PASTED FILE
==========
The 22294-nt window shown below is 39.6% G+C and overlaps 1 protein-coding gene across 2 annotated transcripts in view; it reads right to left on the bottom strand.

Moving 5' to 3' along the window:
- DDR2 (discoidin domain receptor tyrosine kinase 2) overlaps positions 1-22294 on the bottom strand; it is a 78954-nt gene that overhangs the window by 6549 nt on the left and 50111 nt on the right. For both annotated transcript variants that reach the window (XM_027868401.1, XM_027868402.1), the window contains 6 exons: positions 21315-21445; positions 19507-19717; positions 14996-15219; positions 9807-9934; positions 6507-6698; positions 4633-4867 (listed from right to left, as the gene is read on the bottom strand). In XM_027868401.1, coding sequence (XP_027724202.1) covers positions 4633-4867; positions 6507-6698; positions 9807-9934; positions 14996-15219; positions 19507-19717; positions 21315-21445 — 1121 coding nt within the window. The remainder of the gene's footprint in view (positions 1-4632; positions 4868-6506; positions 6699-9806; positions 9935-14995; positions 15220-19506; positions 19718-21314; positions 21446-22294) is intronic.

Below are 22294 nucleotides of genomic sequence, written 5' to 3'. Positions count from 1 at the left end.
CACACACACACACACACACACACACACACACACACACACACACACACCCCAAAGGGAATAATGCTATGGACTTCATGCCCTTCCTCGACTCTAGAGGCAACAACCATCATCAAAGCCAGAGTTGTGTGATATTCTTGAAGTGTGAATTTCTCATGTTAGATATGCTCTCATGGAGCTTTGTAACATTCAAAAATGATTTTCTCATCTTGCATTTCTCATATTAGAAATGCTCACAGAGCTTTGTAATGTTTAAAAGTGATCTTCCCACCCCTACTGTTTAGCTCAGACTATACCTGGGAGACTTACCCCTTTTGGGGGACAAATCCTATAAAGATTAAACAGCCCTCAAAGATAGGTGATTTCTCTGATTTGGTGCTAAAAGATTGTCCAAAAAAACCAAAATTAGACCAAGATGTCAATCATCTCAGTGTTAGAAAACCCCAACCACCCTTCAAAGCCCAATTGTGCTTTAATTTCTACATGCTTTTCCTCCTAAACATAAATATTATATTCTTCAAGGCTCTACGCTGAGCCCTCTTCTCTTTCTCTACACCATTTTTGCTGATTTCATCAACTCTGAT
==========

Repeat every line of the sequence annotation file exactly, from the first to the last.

The 22294-nt window shown below is 39.6% G+C and overlaps 1 protein-coding gene across 2 annotated transcripts in view; it reads right to left on the bottom strand.

Moving 5' to 3' along the window:
- DDR2 (discoidin domain receptor tyrosine kinase 2) overlaps positions 1-22294 on the bottom strand; it is a 78954-nt gene that overhangs the window by 6549 nt on the left and 50111 nt on the right. For both annotated transcript variants that reach the window (XM_027868401.1, XM_027868402.1), the window contains 6 exons: positions 21315-21445; positions 19507-19717; positions 14996-15219; positions 9807-9934; positions 6507-6698; positions 4633-4867 (listed from right to left, as the gene is read on the bottom strand). In XM_027868401.1, coding sequence (XP_027724202.1) covers positions 4633-4867; positions 6507-6698; positions 9807-9934; positions 14996-15219; positions 19507-19717; positions 21315-21445 — 1121 coding nt within the window. The remainder of the gene's footprint in view (positions 1-4632; positions 4868-6506; positions 6699-9806; positions 9935-14995; positions 15220-19506; positions 19718-21314; positions 21446-22294) is intronic.

Below are 22294 nucleotides of genomic sequence, written 5' to 3'. Positions count from 1 at the left end.
CACACACACACACACACACACACACACACACACACACACACACACACCCCAAAGGGAATAATGCTATGGACTTCATGCCCTTCCTCGACTCTAGAGGCAACAACCATCATCAAAGCCAGAGTTGTGTGATATTCTTGAAGTGTGAATTTCTCATGTTAGATATGCTCTCATGGAGCTTTGTAACATTCAAAAATGATTTTCTCATCTTGCATTTCTCATATTAGAAATGCTCACAGAGCTTTGTAATGTTTAAAAGTGATCTTCCCACCCCTACTGTTTAGCTCAGACTATACCTGGGAGACTTACCCCTTTTGGGGGACAAATCCTATAAAGATTAAACAGCCCTCAAAGATAGGTGATTTCTCTGATTTGGTGCTAAAAGATTGTCCAAAAAAACCAAAATTAGACCAAGATGTCAATCATCTCAGTGTTAGAAAACCCCAACCACCCTTCAAAGCCCAATTGTGCTTTAATTTCTACATGCTTTTCCTCCTAAACATAAATATTATATTCTTCAAGGCTCTACGCTGAGCCCTCTTCTCTTTCTCTACACCATTTTTGCTGATTTCATCAACTCTGAT